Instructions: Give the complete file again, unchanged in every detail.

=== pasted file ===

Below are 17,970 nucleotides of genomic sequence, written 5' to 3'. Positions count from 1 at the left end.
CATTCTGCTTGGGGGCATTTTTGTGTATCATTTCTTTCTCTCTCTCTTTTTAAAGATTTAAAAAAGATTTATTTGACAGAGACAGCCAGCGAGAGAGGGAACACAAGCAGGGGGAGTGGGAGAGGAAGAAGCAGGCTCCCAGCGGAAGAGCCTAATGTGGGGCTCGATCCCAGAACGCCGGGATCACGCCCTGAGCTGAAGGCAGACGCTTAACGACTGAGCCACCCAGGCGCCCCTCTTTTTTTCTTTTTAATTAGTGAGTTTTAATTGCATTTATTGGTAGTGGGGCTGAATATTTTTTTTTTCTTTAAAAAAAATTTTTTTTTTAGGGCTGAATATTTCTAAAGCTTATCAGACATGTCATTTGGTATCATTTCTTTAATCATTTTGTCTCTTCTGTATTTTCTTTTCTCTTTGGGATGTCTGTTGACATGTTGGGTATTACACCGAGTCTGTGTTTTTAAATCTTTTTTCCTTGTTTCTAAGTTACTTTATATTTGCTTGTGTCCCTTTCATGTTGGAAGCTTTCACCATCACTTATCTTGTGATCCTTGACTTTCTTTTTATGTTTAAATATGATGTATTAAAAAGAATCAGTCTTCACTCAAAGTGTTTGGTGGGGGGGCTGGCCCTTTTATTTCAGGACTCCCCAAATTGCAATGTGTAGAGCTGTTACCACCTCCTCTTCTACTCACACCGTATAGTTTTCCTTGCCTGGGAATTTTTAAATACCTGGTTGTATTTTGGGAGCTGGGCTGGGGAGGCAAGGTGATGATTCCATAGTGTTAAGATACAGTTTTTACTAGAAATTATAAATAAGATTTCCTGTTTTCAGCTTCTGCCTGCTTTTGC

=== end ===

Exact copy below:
Below are 17,970 nucleotides of genomic sequence, written 5' to 3'. Positions count from 1 at the left end.
CATTCTGCTTGGGGGCATTTTTGTGTATCATTTCTTTCTCTCTCTCTTTTTAAAGATTTAAAAAAGATTTATTTGACAGAGACAGCCAGCGAGAGAGGGAACACAAGCAGGGGGAGTGGGAGAGGAAGAAGCAGGCTCCCAGCGGAAGAGCCTAATGTGGGGCTCGATCCCAGAACGCCGGGATCACGCCCTGAGCTGAAGGCAGACGCTTAACGACTGAGCCACCCAGGCGCCCCTCTTTTTTTCTTTTTAATTAGTGAGTTTTAATTGCATTTATTGGTAGTGGGGCTGAATATTTTTTTTTTCTTTAAAAAAAATTTTTTTTTTAGGGCTGAATATTTCTAAAGCTTATCAGACATGTCATTTGGTATCATTTCTTTAATCATTTTGTCTCTTCTGTATTTTCTTTTCTCTTTGGGATGTCTGTTGACATGTTGGGTATTACACCGAGTCTGTGTTTTTAAATCTTTTTTCCTTGTTTCTAAGTTACTTTATATTTGCTTGTGTCCCTTTCATGTTGGAAGCTTTCACCATCACTTATCTTGTGATCCTTGACTTTCTTTTTATGTTTAAATATGATGTATTAAAAAGAATCAGTCTTCACTCAAAGTGTTTGGTGGGGGGGCTGGCCCTTTTATTTCAGGACTCCCCAAATTGCAATGTGTAGAGCTGTTACCACCTCCTCTTCTACTCACACCGTATAGTTTTCCTTGCCTGGGAATTTTTAAATACCTGGTTGTATTTTGGGAGCTGGGCTGGGGAGGCAAGGTGATGATTCCATAGTGTTAAGATACAGTTTTTACTAGAAATTATAAATAAGATTTCCTGTTTTCAGCTTCTGCCTGCTTTTGC